From the genetic material of these organisms, the researchers infer that Greenland’s temperature once varied from 50 degrees Fahrenheit in summer to 1.4 degrees Fahrenheit in winter—the temperature range that the tree species prefer.


In other words, this won't hurt anyone and is the same changes the Earth has been going through for million and billions of years. I highly doubt factories and V8 engines and electricity and buying appliances in excessive packaging was a part of the warming trend 450,000 years ago. Worst case scenario, people move a little further inland, and residence can be taken in more parts of Greenland again.



posted on Apr, 14 2016 @ 09:42 AM
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a reply to: lostbook

Hey, makes sense, no? Lol.



posted on Apr, 14 2016 @ 09:44 AM
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If the fresh water ice is melting and makes the sea level rise, just imagine the grumpy elite not being able to swim on people-less coastlines because every coastal nuclear power plant will go boom turning all world oceans in radioactive whirlpools.

Follow the elitist money. If they are doing nothing with the 'stolen' money, then the report is just more doom porn.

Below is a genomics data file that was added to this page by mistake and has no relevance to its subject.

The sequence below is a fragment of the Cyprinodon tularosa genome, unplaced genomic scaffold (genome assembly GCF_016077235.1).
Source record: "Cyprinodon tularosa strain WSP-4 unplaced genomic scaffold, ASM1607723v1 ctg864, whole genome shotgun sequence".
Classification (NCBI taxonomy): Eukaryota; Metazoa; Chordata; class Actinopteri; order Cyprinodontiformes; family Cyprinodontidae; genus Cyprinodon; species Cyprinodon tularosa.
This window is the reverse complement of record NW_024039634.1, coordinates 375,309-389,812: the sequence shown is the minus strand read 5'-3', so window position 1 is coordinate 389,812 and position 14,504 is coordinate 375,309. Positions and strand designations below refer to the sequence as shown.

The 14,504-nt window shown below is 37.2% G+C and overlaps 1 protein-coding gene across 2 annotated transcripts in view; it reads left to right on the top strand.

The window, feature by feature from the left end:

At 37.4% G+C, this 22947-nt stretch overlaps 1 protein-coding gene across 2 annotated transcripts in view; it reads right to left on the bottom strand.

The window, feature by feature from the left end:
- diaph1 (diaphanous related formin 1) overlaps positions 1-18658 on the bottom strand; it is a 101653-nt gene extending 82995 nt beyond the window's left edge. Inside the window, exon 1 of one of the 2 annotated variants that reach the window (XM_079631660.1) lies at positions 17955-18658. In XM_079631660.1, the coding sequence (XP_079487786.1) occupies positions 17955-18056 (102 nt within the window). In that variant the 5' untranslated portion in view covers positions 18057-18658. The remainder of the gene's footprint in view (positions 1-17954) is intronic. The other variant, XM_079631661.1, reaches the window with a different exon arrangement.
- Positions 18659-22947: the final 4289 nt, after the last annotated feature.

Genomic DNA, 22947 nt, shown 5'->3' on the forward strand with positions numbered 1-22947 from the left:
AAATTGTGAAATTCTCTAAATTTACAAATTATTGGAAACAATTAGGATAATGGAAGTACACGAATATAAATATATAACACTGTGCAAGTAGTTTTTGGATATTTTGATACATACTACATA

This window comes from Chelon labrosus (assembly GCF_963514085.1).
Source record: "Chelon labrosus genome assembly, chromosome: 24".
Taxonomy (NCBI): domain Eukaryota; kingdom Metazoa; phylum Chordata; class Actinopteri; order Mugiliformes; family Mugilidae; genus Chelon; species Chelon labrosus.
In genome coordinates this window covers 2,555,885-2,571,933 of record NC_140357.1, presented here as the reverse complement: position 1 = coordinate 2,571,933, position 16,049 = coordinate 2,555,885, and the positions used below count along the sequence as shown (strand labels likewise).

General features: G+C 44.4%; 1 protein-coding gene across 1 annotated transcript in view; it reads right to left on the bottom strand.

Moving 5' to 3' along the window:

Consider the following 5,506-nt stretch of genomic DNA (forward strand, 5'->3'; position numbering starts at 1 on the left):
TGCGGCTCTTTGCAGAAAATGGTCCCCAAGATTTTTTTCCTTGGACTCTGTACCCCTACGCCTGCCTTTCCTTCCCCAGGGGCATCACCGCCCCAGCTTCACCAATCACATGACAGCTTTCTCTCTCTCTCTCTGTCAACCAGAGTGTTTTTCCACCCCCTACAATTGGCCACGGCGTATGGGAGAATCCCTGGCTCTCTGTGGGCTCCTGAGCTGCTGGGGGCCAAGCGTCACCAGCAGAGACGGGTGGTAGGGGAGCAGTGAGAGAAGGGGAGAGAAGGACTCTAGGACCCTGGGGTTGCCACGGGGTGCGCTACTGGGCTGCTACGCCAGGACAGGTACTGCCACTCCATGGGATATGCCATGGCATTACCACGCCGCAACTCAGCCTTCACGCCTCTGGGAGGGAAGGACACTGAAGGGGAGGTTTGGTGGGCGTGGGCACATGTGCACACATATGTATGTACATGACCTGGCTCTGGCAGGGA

Fukushima was a dry-run.
edit on 14-4-2016 by Rapha because: (no reason given)



posted on Apr, 14 2016 @ 09:52 AM
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a reply to: LSU0408

Well, i am in close contact to some friends from Greenland, and their side of the story is not "everyday normal life".

They are hunters, and what they are telling me is, what was once hunting ground, is now swamp land, almost impossible to traverse, the perma frost is melting leaving the ground flooded and the animals that once roamed these grounds are migrating further north or to more dry land, making hunting a bitch.

This is information i got from them last year, they will swing by Denmark again this summer and i'm looking forward to having a talk with them (and beer, lots of beer).

Btw, do you even know why Greenland is called Greenland, it's not what you think ?
edit on 14-4-2016 by Mianeye because: (no reason given)



posted on Apr, 14 2016 @ 09:59 AM
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originally posted by: Mianeye
a reply to: LSU0408


Btw, do you even know why Greenland is called Greenland, it's not what you think ?


Care to enlighten us?!



posted on Apr, 14 2016 @ 10:02 AM
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a reply to: Alphaz

Here you go.